- openpyxl # Excel Editing support for Python
# conda install -c conda-forge liac-arff
- liac-arff # read and write ARFF files
- pandas-profiling # Data report for exploration
- arrow # advanced date and time formats
- sweetviz # Report overview over data
# Advanced Machine Learning
- xgboost
- lightgbm
- featuretools # feature generator
- miceforest # Missing value replacement
- nbformat # Notebook support
- scipy # Notebook support
- pip
- pip:
- missingno # Missing Value analysis
- autoxgb # auto XGB
- vtreat # automatic feature generation
- h2o>=3.38 # Machine Learning Platform

You can now tell conda to update your environment to update everything according to your wishes. That might take a moment.

conda env update -n py39_knime --file="/Users/knime/py39_knime.yml"

You might opt to tell conda to remove any packages that you might have removed from the YAML file by adding “ — — prune” to the command.

conda env update -n py39_knime --file="/Users/knime/py39_knime.yml" --prune

Well yes it might be that you will have to try a bit back and forth until you reach a stable setting. Maybe that is the way of a dynamic open source project or collection of projects.

Now after the update you for example will have the popular Jupyter notebook on your system and you can use it in your browser. I use notebooks to test some concepts that I later put into KNIME Python nodes. So I like to have that option in my packages.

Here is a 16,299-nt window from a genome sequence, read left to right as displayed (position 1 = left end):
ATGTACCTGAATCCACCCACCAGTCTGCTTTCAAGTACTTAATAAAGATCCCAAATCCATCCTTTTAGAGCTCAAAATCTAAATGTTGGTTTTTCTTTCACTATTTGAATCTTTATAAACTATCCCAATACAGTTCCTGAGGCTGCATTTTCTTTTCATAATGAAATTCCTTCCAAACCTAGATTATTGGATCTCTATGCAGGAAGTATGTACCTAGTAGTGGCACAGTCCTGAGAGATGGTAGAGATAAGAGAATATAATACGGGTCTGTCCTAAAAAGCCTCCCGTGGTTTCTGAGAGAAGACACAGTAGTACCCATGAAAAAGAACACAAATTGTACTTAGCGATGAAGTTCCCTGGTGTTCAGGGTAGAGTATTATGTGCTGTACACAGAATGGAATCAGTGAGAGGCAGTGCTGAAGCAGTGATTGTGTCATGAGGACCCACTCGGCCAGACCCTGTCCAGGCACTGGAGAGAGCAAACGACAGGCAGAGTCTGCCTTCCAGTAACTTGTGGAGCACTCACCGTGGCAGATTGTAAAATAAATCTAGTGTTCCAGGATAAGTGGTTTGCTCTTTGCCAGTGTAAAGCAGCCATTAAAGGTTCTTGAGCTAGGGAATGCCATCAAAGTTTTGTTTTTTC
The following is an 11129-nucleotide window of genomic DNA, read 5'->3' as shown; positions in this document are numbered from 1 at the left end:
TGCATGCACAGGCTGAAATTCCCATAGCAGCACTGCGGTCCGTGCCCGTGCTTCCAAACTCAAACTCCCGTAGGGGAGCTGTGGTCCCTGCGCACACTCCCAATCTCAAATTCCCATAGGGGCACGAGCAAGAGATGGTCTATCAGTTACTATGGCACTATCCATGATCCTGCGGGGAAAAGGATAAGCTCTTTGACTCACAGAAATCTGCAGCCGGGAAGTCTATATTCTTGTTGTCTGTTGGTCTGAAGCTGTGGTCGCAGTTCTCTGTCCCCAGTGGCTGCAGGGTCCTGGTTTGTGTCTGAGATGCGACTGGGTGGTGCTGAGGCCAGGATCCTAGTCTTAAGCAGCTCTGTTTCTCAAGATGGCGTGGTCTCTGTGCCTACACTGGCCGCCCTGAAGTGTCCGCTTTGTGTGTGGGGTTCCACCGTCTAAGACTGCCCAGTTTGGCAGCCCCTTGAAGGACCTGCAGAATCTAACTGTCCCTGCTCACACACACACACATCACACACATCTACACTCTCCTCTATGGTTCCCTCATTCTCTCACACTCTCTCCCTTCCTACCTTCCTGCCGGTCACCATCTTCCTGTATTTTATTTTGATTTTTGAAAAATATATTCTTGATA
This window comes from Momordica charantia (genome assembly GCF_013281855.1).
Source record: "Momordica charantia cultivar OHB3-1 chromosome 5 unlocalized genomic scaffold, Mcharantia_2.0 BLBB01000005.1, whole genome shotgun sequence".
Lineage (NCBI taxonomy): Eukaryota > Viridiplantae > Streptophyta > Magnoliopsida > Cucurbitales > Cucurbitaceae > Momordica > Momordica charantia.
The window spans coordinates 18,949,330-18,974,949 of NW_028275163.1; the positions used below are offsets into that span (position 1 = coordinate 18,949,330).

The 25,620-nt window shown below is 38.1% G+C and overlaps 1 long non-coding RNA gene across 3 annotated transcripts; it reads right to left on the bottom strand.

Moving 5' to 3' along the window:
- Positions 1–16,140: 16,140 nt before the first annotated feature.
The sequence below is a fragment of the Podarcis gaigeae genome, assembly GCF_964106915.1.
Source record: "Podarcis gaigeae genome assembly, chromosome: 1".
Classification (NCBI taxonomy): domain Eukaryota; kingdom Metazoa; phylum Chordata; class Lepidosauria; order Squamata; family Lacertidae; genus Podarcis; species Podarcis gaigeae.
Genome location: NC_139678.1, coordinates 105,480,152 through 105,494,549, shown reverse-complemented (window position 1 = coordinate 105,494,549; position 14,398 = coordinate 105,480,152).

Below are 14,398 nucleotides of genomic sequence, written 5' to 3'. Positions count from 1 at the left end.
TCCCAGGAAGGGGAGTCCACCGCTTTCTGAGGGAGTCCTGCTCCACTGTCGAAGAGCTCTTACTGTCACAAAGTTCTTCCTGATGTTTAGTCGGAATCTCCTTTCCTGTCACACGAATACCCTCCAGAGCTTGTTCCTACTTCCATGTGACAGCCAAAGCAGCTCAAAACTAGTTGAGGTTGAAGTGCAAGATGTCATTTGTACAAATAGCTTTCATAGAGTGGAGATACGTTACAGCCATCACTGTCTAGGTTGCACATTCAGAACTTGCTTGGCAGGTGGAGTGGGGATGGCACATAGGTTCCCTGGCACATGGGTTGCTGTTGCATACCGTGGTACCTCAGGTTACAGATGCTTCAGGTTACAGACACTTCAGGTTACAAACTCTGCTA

conda activate py39_knime
jupyter notebook

You can now also check the version of a single Python package in your environment, which sometimes can come in quite handy.

(base) my_user@MacBook ~ % conda activate py39_knime
(py39_knime) my_user@MacBook ~ % conda list -n py39_knime -f h2o --json
"base_url": "",
"build_number": 0,
"build_string": "pypi_0",
"channel": "pypi",
"dist_name": "h2o-",
"name": "h2o",
"platform": "pypi",
"version": ""

This would now for example give you the option to force the installation of the (as of now) latest version of the H2O package:

conda install -n py39_knime -c h2oai h2o=

Note. Here I have used a special channel h2oai. Normally in this story you would use conda-forge (conda install -n py39_knime -c conda-forge pyarrow).

KNIME and Conda Environment Propagation node

So now that you have your own Conda Environment and are able to manage it via the shell you can package this with the help of KNIME’s Conda Environment Propagation node:

KNIME’s Conda Environment Propagation.

KNIME’s Conda Environment Propagation
KNIME’s Conda Environment Propagation node.

The first time you open the Conda Environment Propagation node it will ‘capture’ your environment with the (exact) packages and versions. Please note these will be specific to your operation system, that is why I sometimes choose to provide two (or more) such nodes. So you will have one Python environment for your MacOSX and Windows system. You still will be able to steer both with the same YAML file (mostly) but the propagation will be different.